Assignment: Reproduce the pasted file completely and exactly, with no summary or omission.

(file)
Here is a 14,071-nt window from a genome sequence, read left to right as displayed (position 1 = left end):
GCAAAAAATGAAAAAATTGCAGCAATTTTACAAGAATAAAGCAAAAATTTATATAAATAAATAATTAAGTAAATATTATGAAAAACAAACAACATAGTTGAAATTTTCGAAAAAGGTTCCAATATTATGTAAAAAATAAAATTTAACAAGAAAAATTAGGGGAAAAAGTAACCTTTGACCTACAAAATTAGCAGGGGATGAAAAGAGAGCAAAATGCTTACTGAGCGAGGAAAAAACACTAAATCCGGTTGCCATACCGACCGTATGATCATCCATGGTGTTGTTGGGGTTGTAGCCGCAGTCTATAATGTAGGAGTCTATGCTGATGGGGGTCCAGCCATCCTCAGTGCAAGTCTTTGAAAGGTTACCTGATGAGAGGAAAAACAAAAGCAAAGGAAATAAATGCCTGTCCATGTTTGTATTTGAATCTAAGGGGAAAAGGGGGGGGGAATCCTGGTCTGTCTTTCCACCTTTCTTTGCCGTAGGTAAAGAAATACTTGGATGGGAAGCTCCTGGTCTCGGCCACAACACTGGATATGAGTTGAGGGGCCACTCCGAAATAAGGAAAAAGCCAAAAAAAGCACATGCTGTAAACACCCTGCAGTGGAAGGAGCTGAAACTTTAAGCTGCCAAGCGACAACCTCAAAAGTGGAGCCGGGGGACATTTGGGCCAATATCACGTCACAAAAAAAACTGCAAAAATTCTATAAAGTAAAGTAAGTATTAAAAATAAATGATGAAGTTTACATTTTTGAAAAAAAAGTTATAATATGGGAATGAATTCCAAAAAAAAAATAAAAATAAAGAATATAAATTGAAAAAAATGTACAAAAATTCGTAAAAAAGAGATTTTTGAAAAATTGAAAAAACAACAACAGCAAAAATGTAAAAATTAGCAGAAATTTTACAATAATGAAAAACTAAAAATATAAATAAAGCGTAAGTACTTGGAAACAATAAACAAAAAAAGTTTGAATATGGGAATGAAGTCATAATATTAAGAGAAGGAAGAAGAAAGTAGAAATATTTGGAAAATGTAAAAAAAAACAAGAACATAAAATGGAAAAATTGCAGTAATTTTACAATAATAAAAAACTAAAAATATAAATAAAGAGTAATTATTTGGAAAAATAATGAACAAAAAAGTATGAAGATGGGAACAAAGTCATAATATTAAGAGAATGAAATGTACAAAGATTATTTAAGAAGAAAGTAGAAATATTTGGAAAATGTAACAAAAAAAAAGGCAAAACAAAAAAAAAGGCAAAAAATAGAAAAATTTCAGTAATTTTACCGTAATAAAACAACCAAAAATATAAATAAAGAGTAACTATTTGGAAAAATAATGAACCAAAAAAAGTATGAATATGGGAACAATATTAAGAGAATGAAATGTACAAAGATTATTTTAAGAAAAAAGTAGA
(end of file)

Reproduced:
Here is a 14,071-nt window from a genome sequence, read left to right as displayed (position 1 = left end):
GCAAAAAATGAAAAAATTGCAGCAATTTTACAAGAATAAAGCAAAAATTTATATAAATAAATAATTAAGTAAATATTATGAAAAACAAACAACATAGTTGAAATTTTCGAAAAAGGTTCCAATATTATGTAAAAAATAAAATTTAACAAGAAAAATTAGGGGAAAAAGTAACCTTTGACCTACAAAATTAGCAGGGGATGAAAAGAGAGCAAAATGCTTACTGAGCGAGGAAAAAACACTAAATCCGGTTGCCATACCGACCGTATGATCATCCATGGTGTTGTTGGGGTTGTAGCCGCAGTCTATAATGTAGGAGTCTATGCTGATGGGGGTCCAGCCATCCTCAGTGCAAGTCTTTGAAAGGTTACCTGATGAGAGGAAAAACAAAAGCAAAGGAAATAAATGCCTGTCCATGTTTGTATTTGAATCTAAGGGGAAAAGGGGGGGGGAATCCTGGTCTGTCTTTCCACCTTTCTTTGCCGTAGGTAAAGAAATACTTGGATGGGAAGCTCCTGGTCTCGGCCACAACACTGGATATGAGTTGAGGGGCCACTCCGAAATAAGGAAAAAGCCAAAAAAAGCACATGCTGTAAACACCCTGCAGTGGAAGGAGCTGAAACTTTAAGCTGCCAAGCGACAACCTCAAAAGTGGAGCCGGGGGACATTTGGGCCAATATCACGTCACAAAAAAAACTGCAAAAATTCTATAAAGTAAAGTAAGTATTAAAAATAAATGATGAAGTTTACATTTTTGAAAAAAAAGTTATAATATGGGAATGAATTCCAAAAAAAAAATAAAAATAAAGAATATAAATTGAAAAAAATGTACAAAAATTCGTAAAAAAGAGATTTTTGAAAAATTGAAAAAACAACAACAGCAAAAATGTAAAAATTAGCAGAAATTTTACAATAATGAAAAACTAAAAATATAAATAAAGCGTAAGTACTTGGAAACAATAAACAAAAAAAGTTTGAATATGGGAATGAAGTCATAATATTAAGAGAAGGAAGAAGAAAGTAGAAATATTTGGAAAATGTAAAAAAAAACAAGAACATAAAATGGAAAAATTGCAGTAATTTTACAATAATAAAAAACTAAAAATATAAATAAAGAGTAATTATTTGGAAAAATAATGAACAAAAAAGTATGAAGATGGGAACAAAGTCATAATATTAAGAGAATGAAATGTACAAAGATTATTTAAGAAGAAAGTAGAAATATTTGGAAAATGTAACAAAAAAAAAGGCAAAACAAAAAAAAAGGCAAAAAATAGAAAAATTTCAGTAATTTTACCGTAATAAAACAACCAAAAATATAAATAAAGAGTAACTATTTGGAAAAATAATGAACCAAAAAAAGTATGAATATGGGAACAATATTAAGAGAATGAAATGTACAAAGATTATTTTAAGAAAAAAGTAGA